Lampre-Merida been sold to a Chinese firm. It means there will be no Italian team in the top flight of the sport, a first. While welcoming interest from around the world it’s still astonishing to imagine that the land of Milan-San Remo and the Giro, Coppi and Barali, Nibali and Aru won’t have a major team.
Rather presumptuously the photo includes the UCI World Tour logo but like all teams it will have to be vetted for 2017 by the UCI’s Licence Commission to make sure it’s got the budget, contracts and a strong enough roster to merit a place.
As a bit of background Chinese President Xi Jinping’s communist government has made sport a priority, especially soccer. While Russian oligarchs bought soccer teams and other sports assets as a way of placing part of their wealth abroad to prevent it being looted, there’s a now a wave of spending by the Chinese elite on football and other sports that’s seen by some as a patriotic effort, a pact where these billionaires put some of their wealth into sports with the aim of improving China’s performance. The big sport is soccer – Xi is a fan – so this is where most of the billions with the aims of building a competitive domestic league and developing world class players but now it seems some of the Renminbi are flowing to cycling too.
Long time coming
In reality Lampre-Merida has quietly been a Swiss team for some time, or at least that is where the legal entity behind the team has been based, presumably for tax purposes. In the image above CGS Cycling AG is this same Swiss firm. It’s also been dependent on revenue from Taiwanese bike manufacturer Merida too. Still teams can opt to fly under any flag they wish when it comes to their UCI nationality and Lampre-Merida have been riding as an Italian team ever since the fuchsia kit was first introduced in 1992. The point here is that Lampre-Merida was never 100% Italian with its Taiwanese bikes and Swiss tax base so the sale is almost a continuation of this process rather than a shock.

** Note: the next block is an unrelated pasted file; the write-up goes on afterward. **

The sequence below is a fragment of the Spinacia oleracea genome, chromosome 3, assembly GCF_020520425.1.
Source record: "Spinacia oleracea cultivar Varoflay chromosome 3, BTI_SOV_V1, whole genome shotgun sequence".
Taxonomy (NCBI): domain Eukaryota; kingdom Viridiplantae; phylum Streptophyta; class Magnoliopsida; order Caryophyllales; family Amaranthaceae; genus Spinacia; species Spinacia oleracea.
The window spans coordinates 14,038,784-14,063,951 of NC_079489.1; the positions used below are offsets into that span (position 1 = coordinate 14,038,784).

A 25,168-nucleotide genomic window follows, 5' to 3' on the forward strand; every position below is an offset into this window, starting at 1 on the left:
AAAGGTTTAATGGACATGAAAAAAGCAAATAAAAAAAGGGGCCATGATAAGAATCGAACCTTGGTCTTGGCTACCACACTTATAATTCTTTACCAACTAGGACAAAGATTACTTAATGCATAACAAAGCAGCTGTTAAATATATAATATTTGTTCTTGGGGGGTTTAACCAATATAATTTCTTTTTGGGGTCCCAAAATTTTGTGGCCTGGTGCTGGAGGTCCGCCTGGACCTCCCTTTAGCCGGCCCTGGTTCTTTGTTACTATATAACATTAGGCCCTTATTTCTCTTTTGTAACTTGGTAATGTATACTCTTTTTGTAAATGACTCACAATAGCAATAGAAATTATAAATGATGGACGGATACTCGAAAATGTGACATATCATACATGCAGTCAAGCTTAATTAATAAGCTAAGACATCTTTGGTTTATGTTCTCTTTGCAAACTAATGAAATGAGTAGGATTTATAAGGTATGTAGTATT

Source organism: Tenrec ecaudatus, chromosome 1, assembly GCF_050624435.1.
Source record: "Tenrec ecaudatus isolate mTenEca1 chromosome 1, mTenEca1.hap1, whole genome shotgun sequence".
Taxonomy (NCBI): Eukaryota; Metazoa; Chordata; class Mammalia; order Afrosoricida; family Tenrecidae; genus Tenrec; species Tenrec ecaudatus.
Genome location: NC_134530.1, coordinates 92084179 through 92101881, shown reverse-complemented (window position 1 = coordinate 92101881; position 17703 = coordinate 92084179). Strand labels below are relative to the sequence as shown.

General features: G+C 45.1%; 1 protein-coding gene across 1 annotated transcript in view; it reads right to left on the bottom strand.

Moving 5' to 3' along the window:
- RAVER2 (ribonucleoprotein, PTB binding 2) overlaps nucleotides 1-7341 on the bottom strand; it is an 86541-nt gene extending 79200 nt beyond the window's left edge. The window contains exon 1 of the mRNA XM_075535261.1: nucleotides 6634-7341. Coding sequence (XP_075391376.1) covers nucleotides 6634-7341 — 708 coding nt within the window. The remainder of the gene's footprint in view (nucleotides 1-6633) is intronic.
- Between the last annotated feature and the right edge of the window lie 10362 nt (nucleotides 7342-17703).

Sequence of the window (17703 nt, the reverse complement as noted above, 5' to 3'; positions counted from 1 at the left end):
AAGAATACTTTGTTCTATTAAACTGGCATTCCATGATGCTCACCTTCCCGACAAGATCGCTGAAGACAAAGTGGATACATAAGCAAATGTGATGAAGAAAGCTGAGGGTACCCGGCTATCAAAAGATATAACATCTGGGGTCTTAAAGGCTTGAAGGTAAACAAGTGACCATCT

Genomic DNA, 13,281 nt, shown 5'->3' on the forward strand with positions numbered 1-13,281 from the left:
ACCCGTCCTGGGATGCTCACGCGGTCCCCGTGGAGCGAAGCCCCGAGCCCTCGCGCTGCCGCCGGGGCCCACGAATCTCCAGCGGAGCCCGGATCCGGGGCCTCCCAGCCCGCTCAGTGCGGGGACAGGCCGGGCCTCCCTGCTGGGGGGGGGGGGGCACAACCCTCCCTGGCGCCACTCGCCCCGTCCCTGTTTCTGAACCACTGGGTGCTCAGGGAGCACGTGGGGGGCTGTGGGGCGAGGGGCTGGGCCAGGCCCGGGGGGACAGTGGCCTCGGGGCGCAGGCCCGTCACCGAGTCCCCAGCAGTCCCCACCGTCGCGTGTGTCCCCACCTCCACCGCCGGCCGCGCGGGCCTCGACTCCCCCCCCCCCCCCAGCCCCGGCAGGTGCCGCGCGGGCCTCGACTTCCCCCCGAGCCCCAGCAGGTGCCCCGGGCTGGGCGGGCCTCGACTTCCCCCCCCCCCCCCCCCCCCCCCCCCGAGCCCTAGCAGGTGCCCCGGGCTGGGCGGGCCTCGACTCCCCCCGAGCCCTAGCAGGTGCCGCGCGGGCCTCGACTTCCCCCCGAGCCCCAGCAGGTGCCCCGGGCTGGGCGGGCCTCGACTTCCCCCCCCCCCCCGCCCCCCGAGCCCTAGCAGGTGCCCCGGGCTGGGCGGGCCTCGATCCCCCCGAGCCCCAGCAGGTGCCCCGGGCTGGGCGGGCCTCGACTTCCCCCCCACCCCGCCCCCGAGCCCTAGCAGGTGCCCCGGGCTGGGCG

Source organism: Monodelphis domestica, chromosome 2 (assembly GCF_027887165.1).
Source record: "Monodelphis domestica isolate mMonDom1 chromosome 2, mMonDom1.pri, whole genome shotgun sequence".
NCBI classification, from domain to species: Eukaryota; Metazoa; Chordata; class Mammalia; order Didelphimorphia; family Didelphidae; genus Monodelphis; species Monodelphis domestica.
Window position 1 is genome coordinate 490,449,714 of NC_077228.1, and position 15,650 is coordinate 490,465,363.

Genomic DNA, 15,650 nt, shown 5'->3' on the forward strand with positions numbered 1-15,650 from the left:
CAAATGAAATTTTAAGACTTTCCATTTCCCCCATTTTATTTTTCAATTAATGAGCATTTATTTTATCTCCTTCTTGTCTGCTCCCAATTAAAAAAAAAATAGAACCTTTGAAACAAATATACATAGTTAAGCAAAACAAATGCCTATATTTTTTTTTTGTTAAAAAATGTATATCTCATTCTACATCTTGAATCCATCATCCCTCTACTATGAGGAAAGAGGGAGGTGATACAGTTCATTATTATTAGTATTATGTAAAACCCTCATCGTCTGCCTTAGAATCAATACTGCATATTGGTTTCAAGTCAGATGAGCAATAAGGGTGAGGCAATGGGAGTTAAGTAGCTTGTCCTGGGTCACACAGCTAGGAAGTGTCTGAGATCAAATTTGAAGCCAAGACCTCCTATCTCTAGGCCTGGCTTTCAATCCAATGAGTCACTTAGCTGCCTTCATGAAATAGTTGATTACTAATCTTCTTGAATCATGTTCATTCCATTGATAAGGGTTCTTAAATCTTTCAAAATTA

Other Italian teams have gone. Liquigas became Cannondale at the end of 2013 but we have to jump back to 2005 to find other Italian teams in the top flight with Saeco and Domina Vacanze. In other words there have only been two top flight Italian teams in the last decade.
A Healthy Pyramid
The paradox is that if the teams are going, everything else is going well. The calendar is full of Italian races and the pro peloton is packed with Italians. The chart above shows the number of race days in 2016 with Italy in third place thanks to a rich calendar. Note China is doing well too. As for the pro peloton Italy has the second highest amount of riders, only France supplies more riders to the World Tour, only most of the top Italian pros already ride for foreign teams. There’s also a thriving U23 scene and a rich network of cycling clubs. If anything the pyramid is strong, all that’s missing is the World Tour team as a capstone.